But… wait… didn’t he… what was that story… oh yeah…

That’s right! Jack Grealish breached Government lockdown rules also, earlier in the year attending a friend’s party until 8am, crashing his car – or allowing someone to crash his car – in the middle of the night. Fortunately for young Jack, at the time there was no football – no England Squad – no breach of Gareth Southgate’s trust, just the breach of the trust of a nation… right?

Did anyone else do such an act that was overlooked by our England Manager? Oh… that’s right…

Kyle Walker, the only player within this selection to not afford the excuse of being young and naive. Already having broken up a long term relationship by getting a model pregnant, he’s furthered his Playboy reputation by partying with “escorts” (the term “sex workers” has been thrown about too) with a buddy. Again, it’s not my place to question the morals of his actions (friendly reminder about the mother of his child…) but sex working is illegal, as was meeting others during the Covid lockdown at the time.

Again, no England Squad, no breach of Gareth Southgate’s trust – just the nation’s trust. Kyle Walker and Jack Grealish appeared in the next available England Squad.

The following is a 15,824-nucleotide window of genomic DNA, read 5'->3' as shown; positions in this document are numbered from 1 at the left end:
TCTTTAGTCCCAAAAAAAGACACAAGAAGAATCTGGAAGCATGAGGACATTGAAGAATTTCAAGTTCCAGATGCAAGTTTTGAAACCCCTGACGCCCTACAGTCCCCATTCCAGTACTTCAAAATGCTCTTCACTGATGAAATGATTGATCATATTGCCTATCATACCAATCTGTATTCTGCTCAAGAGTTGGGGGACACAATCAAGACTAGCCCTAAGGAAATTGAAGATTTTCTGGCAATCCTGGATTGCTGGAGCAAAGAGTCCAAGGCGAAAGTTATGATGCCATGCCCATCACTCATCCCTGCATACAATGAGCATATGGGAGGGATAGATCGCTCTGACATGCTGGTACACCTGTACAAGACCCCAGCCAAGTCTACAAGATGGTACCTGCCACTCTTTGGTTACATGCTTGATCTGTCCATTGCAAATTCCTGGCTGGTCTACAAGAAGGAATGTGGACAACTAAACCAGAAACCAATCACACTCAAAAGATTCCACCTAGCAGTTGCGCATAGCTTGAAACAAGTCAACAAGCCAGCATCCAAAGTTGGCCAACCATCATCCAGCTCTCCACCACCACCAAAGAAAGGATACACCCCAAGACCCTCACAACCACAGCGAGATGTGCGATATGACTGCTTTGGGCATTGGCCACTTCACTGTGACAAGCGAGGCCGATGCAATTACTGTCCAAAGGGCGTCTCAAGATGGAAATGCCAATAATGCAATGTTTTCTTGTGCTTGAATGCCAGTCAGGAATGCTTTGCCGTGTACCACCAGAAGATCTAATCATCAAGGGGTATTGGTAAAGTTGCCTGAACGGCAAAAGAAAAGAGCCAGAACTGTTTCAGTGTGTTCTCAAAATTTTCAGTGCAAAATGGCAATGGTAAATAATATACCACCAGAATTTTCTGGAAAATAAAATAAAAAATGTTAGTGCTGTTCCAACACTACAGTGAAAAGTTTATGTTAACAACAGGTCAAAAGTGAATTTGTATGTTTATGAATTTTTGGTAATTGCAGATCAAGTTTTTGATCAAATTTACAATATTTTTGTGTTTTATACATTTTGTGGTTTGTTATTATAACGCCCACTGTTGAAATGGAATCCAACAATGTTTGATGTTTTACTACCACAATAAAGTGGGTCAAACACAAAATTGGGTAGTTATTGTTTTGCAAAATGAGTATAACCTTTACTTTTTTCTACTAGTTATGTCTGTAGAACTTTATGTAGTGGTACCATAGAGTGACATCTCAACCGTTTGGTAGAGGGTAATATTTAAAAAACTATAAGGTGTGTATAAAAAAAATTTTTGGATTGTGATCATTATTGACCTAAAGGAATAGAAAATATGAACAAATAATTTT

Gareth Southgate has been very clear in his press conference this morning ahead of the first of England’s 3 games during the international break. He is establishing a divide between what England players do whilst on duty, and wiping his hands of them when they are not under the banner of the FA but return to being their Clubs’ responsibility.

“I have to be careful being on my moral high-horse when we aren’t in camp with the team. I don’t think we can attribute what happens when they are the responsibility of their clubs”

It’s a safe – consistent – and wholly inconsistent approach to being in charge. Foden and Greenwood, the only players to have breach guidelines whilst in England’s care, are the players that are punished the most here. The relativity of their actions appears to be irrelevant to the fact they were with England at the time.

Walker, Grealish, Abraham, Chilwell and Sancho all breached Covid rules too – but they did so whilst away from England where they caused Southgate no concern. In fact Southgate is making it quite clear that once the players are cleared medically to play, they’ll be considered again during this International break.

“They miss the game with Wales, if they are not able to be with us by Friday morning, they will miss the game with Belgium. We just have to make sure to protect the whole group, that is key.”

So a dangerous precedent – particularly when other players like Harry Maguire are getting arrested in Greece – to draw a line in the sand as to whether your crime occurs whilst with England or not. If Southgate really turns a blind eye to the Abraham Party, his inconsistency could cause further disruption.

Or is Gareth Southgate aware of the most unspoken of rule amongst football fanatics… we’re all fickle and in a week we won’t care anymore. There’s always something new to get our teeth into and right now, whilst it seems like three incredibly stupid boys should be punished – when the three of them take the field against Belgium, we’ll be right behind them singing “Happy Birthday Tammy Abraham”.